A dozen doctors delivered speeches outside the United States Capitol on Monday to a small crowd, claiming without evidence that the coronavirus could be cured and that widely accepted efforts to curb its spread were unnecessary and dangerous.
It was the last video to go viral by apparent experts, quietly endorsed by dark-money political organizations, evangelizing treatments or opinions about the coronavirus that most doctors, public health officials, and epidemiologists have roundly criticized as dangerous misinformation .
Donald Trump Jr. was unable to tweet for 12 hours on Tuesday morning after Twitter took punitive action on his account for tweeting the video. “This is something you must see! So different from the narrative everyone runs through! Trump Jr. tweeted Tuesday at 8:13 pm The Twitter news account tweeted that Trump Jr.’s tweet broke the social media company’s policy of “sharing misinformation about COVID-19”.
“We have removed this video for sharing false information about cures and treatments for COVID-19,” Facebook spokesman Andy Stone said in a statement to NBC News. Stone also noted that Facebook is directing users who have interacted with the removed content to a World Health Organization website to discredit misinformation related to COVID-19.
YouTube and Twitter followed Facebook, deleting the video as it accumulated thousands of visits.
President Donald Trump also retweeted a clip of the video Tuesday night. The tweet was later removed, and no action was taken on his account.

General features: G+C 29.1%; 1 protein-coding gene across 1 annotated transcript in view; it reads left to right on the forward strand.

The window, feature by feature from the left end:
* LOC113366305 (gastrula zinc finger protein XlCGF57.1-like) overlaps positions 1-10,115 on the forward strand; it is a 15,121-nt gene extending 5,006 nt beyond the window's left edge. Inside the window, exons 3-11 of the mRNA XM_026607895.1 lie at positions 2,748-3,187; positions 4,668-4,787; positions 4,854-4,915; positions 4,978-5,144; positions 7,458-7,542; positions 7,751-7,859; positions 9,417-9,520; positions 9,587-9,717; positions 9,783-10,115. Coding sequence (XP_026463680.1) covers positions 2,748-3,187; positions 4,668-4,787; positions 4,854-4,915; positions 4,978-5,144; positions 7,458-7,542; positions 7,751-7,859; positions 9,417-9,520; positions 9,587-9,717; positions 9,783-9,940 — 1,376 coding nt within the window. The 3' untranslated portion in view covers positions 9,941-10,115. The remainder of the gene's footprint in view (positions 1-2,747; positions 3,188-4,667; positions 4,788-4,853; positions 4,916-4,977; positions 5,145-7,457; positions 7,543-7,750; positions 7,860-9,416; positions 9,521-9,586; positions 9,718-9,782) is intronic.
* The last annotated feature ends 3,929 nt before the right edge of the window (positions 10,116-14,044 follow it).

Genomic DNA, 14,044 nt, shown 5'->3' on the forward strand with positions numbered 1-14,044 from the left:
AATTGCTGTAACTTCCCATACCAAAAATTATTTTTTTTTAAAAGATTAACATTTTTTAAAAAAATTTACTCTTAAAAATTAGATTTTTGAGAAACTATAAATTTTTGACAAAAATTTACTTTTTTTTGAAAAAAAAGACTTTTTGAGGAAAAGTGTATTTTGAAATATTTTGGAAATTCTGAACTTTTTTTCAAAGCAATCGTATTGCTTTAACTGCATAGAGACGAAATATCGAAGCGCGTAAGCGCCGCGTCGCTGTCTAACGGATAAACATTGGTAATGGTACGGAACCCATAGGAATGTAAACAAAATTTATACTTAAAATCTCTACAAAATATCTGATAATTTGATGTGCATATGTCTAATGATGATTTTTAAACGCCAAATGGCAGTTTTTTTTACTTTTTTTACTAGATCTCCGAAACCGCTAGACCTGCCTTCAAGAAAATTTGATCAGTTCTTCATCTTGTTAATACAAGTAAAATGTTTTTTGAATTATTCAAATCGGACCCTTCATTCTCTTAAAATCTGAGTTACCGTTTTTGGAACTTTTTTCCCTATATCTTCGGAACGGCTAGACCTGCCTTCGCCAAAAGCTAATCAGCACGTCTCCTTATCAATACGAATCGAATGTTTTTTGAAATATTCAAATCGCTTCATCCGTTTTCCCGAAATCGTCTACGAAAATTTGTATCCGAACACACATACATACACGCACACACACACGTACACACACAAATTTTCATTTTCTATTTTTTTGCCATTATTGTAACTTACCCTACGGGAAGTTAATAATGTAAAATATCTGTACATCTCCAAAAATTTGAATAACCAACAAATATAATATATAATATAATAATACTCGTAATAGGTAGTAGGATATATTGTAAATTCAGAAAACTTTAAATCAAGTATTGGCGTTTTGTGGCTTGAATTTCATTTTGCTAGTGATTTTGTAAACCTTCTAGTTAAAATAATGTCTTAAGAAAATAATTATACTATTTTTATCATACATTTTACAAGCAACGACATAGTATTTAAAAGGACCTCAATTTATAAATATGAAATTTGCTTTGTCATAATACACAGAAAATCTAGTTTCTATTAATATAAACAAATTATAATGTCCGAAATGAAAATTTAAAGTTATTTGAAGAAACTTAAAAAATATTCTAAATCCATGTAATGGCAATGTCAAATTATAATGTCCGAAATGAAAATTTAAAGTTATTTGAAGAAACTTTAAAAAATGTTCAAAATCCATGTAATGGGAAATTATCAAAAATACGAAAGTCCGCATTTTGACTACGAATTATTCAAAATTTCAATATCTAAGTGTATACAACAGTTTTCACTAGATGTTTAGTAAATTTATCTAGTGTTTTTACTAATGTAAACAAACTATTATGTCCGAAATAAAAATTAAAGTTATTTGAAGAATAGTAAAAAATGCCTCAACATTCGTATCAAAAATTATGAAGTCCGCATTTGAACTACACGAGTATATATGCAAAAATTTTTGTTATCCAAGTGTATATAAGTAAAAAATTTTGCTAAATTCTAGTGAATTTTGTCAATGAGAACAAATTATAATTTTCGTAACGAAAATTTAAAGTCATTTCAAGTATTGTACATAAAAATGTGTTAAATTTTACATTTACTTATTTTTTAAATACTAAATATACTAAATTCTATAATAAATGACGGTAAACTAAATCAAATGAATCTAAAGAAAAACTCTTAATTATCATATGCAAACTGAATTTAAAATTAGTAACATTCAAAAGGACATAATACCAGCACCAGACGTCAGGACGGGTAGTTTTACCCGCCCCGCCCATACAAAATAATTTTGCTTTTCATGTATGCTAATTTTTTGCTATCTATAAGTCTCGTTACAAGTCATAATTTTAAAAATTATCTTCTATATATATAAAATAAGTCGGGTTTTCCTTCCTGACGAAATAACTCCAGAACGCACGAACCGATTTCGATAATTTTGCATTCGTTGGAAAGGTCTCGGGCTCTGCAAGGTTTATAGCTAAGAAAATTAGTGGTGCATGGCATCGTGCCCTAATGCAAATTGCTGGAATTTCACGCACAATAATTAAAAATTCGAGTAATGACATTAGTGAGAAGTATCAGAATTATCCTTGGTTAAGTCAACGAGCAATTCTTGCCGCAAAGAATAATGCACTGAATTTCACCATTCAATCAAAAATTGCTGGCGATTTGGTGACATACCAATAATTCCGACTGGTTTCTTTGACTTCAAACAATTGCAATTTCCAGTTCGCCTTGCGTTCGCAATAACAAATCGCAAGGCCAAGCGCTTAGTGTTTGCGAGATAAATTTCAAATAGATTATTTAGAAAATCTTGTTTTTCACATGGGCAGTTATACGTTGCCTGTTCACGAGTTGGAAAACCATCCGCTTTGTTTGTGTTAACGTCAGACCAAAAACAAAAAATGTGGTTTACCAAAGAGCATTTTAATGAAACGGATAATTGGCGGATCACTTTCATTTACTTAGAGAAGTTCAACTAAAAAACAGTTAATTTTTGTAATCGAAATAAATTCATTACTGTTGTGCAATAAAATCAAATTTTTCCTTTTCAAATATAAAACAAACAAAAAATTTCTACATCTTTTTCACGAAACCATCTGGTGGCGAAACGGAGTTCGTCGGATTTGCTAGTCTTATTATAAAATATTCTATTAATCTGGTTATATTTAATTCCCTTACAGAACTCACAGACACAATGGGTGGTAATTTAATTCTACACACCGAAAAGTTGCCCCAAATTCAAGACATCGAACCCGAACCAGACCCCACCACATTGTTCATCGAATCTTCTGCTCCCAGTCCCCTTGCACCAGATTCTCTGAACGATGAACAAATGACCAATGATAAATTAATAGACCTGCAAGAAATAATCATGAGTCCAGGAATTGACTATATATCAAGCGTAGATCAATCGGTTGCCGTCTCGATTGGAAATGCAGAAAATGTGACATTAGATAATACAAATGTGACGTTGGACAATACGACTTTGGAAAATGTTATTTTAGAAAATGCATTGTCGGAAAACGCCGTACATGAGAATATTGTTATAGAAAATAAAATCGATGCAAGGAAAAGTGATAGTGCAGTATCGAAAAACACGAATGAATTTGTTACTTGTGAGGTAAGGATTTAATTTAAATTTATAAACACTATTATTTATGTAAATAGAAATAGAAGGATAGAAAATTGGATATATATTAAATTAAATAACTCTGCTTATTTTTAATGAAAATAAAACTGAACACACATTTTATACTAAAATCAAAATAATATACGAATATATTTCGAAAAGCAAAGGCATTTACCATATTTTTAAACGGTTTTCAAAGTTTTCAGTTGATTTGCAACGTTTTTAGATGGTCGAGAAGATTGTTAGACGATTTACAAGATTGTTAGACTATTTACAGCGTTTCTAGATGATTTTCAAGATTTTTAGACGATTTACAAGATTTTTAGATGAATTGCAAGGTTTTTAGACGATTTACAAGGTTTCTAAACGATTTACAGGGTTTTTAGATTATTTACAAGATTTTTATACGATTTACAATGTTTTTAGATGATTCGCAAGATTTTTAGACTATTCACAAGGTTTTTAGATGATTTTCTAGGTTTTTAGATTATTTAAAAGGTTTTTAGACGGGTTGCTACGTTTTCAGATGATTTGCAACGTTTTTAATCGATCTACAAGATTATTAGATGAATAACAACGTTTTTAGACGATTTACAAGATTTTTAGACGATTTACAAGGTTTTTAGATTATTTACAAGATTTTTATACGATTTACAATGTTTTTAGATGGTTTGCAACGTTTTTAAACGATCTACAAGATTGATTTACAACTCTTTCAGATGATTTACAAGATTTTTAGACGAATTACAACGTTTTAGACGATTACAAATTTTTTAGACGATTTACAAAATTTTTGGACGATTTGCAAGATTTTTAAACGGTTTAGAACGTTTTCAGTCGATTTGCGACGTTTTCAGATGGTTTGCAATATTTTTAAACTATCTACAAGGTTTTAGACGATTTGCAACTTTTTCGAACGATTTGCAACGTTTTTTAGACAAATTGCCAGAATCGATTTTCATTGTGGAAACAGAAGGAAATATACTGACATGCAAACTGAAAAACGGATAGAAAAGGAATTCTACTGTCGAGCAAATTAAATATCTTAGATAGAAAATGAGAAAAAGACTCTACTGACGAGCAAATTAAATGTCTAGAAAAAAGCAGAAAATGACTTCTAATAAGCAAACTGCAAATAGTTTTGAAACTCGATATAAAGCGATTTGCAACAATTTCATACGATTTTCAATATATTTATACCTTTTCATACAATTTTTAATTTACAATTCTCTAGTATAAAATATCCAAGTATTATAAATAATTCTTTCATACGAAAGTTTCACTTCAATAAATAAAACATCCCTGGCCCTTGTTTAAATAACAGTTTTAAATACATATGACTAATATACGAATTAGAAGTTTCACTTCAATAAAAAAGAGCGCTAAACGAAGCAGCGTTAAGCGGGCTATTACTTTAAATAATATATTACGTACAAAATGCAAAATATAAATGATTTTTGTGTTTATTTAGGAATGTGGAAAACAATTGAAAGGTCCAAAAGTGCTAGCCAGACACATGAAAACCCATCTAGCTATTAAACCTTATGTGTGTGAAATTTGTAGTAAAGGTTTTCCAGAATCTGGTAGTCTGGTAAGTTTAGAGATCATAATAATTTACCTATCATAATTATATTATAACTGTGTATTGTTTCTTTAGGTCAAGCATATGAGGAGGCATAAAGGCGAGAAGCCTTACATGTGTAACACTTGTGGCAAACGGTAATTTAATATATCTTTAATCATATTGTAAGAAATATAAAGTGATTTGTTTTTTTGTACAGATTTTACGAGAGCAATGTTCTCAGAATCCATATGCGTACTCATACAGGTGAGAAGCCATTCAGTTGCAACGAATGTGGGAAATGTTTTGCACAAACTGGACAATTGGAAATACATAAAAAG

The popularity of the video underscores the difficulty of moderating misinformation surrounding the coronavirus, as treatments and public health responses have become increasingly political, helped in part by right-wing Facebook and Super PAC groups secretly leading the conversation on social networks.
Dressed in white coats with “America’s Frontline Doctors” sewn onto their chests, the Facebook video stars claimed that no business and school closings, social distancing, and even masks were needed, because hydroxychloroquine, a commonly Used to treat malaria, it could prevent and cure coronavirus. In fact, the FDA warned against the use of hydroxychloroquine to treat COVID-19, citing serious health effects and the conclusions of randomized clinical trials that have shown little benefit from the treatment.
“We don’t need masks. There is a cure! said Dr. Stella Immanuel, a licensed pediatrician from Houston. In one of the event’s hottest speeches, Immanuel, who claims to have effectively treated 350 patients with hydroxychloroquine COVID-19 outside of his medical clinic, but declined to provide data, referred to doctors who refused to treat the patients. hydroxychloroquine patients as “good nazis”. “And” bogus doctors, “and called the published research” bogus science. “
The United States has 4.3 million confirmed cases of coronavirus, and more than 149,000 Americans have died.
That Monday’s press conference call with more speakers than attendees was of little consequence. Broadcast live on the far-right website Breitbart News, the video spread quickly, initially through conservative, anti-vaccination and government conspiracy groups. Within hours, it had reached more than 20 million Facebook users.
The event was organized and funded by Tea Party Patriots, a right-wing non-profit political group led by Jenny Beth Martin, the group’s co-founder, who spoke at the press conference.
Fundraising through two nonprofit groups and a political action committee, the group has raised more than $ 24 million since 2014 to support Republican causes and candidates.